What is the emergency?
We declared a climate emergency in July 2019.
We did this to show our commitment to responding to the critical challenge posed by climate change, and play our full part in tackling that threat. We felt that the council should lead by example.
We have set ourselves the aim of making Manchester a zero-carbon city by 2038 or before – at least 12 years earlier than the national 2050 target.
To achieve this citywide, emissions will need to reduce by 13 per cent every year until 2038.
But we haven’t suddenly woken up to this issue: in 2009, we played an integral role when residents, businesses and other organisations came together to produce the first ever climate change strategy for the city; Manchester: A Certain Future. We are a key member of Manchester Climate Partnership, which brings together over 60 organisations with collective responsibility for more than 20% of the city's emissions. The Partnership is coordinated by the Manchester Climate Change Agency.
We have almost halved our own carbon emissions since the 2009/10 baseline – exceeding the ‘41% reduction by 2020’ target we’d set ourselves. But the declaration of a climate emergency recognises that both the council and the city can – and must – do more.
It also responds to the concerns recently voiced by many Manchester people, particularly the younger generation, and recognises a renewed sense of urgency.
What’s the plan?
We will bring forward a detailed Zero-Carbon Action Plan (this is due to be approved in March 2020) setting out how we at the council will contribute to this radical reduction in the city’s carbon footprint.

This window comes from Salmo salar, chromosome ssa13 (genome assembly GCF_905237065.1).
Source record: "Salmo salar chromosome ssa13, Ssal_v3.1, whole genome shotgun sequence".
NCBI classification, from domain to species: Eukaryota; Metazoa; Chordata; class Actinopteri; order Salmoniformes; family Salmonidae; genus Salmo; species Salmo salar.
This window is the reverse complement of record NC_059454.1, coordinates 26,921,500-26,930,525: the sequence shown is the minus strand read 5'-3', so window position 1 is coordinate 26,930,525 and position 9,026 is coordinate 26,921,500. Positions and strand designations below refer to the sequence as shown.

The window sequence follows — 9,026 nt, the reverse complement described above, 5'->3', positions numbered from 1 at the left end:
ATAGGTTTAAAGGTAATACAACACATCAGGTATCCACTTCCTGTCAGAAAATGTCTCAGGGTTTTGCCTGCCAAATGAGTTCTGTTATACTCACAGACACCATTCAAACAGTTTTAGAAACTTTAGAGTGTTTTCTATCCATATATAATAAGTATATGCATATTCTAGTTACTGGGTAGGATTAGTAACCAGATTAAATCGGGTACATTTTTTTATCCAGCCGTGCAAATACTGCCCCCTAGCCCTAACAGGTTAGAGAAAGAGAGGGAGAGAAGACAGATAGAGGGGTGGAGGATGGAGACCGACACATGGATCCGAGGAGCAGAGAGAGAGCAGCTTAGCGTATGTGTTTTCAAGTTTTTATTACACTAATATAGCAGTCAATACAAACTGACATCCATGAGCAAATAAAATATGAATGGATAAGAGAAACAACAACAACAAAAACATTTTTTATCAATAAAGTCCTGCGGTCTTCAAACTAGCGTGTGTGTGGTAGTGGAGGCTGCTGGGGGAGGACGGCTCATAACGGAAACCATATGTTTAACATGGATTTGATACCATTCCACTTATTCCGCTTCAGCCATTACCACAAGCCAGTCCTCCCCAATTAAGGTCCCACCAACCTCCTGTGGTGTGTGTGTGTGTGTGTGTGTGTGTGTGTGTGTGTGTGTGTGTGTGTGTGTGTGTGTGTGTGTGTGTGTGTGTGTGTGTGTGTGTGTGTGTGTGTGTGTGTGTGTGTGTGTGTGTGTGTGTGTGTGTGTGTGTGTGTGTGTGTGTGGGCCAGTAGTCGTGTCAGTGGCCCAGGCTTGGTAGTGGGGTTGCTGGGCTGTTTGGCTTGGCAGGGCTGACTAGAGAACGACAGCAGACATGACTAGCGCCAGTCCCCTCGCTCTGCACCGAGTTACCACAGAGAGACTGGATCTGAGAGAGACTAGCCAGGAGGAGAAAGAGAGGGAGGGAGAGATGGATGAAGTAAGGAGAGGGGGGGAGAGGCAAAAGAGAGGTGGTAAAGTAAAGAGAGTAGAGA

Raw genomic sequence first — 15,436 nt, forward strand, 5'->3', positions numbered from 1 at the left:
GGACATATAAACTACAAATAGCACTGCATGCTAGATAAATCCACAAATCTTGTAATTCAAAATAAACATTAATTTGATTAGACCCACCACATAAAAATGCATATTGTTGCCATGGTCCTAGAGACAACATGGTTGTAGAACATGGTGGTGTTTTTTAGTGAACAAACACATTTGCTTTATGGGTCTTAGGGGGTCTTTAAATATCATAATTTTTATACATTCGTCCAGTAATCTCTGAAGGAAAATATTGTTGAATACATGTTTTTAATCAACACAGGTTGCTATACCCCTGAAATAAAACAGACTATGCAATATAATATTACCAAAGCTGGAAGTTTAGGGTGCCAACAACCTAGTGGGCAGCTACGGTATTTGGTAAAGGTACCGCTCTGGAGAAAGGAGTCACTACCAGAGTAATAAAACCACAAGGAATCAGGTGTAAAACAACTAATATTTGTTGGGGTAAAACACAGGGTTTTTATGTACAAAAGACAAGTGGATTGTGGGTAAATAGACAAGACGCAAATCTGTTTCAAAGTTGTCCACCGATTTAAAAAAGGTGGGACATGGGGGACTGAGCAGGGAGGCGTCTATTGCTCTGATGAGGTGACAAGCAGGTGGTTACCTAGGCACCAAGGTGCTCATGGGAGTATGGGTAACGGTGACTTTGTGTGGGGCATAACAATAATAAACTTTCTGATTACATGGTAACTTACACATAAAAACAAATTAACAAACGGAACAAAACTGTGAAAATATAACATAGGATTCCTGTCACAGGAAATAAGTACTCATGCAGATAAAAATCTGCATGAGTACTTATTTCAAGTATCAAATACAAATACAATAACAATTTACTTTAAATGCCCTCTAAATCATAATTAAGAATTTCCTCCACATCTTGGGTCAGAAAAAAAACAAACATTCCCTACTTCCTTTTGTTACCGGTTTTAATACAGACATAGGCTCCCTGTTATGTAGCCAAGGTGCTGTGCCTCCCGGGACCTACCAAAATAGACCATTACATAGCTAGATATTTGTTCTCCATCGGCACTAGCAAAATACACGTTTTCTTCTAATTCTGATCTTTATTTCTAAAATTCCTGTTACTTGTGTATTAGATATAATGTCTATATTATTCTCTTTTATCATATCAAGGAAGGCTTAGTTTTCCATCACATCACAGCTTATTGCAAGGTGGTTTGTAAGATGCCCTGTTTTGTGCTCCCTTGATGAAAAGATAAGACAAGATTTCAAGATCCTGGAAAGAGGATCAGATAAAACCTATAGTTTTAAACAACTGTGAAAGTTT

We will attempt to lead by example, through our own actions, spending and behaviour.
Examples of initiatives already underway include:
- Street lighting: between 2017 and 2020 some 56,000 street lights have been (will be) replaced with low energy LEDS.
- Energy efficiency: a carbon reduction programme to significantly improve the energy efficiency of 13 key council buildings.
- Civic Quarter Heat Network: a shared heat network for council-owned properties and some private properties around the Town Hall will slash energy use and emissions.
Work is also underway to make sure that our policies and decisions help reduce, rather than add to, Manchester’s carbon footprint as far as possible.
We will also use our influence to bring organisations and people together, and support communities that want to make a difference and encourage change.
We do not pretend that any of this will be easy or instant; new policies cannot be written and adopted overnight. Some projects or developments that are already underway – or very far advanced – will proceed.
There will be contracts that need to run their course before we can make ‘greener’ choices. Climate change considerations will need to be weighed against other factors that affect Manchester people’s health and wellbeing, and – occasionally – these things may appear inconsistent with the overall ambition.
But we are 100% committed, as a matter of urgency, to get to a position where the push for zero-carbon is at the heart of both the Council’s day-to-day operations, and its decision-making.
This isn’t something we can do on our own (indeed the council’s direct emissions account for only around 2% of those of the city as a whole) but we want to show leadership. Manchester has a proud history of being radical – working together we can lead the way in tackling climate change.
How do you square the growth of the city's economy and population with the zero carbon agenda?
The two things aren't mutually exclusive - we need to support both. We have signed up to the Greater Manchester Local Industrial Strategy which has helped shape and establish the UK's first city region Clean Growth Mission. This is all about seizing opportunities in the green economy and carbon-neutral living.
What can you do to make a difference?
Manchester Climate Change Agency have come up with a list of 15 steps which every person and organisation in the city can take to help meet the zero-carbon target.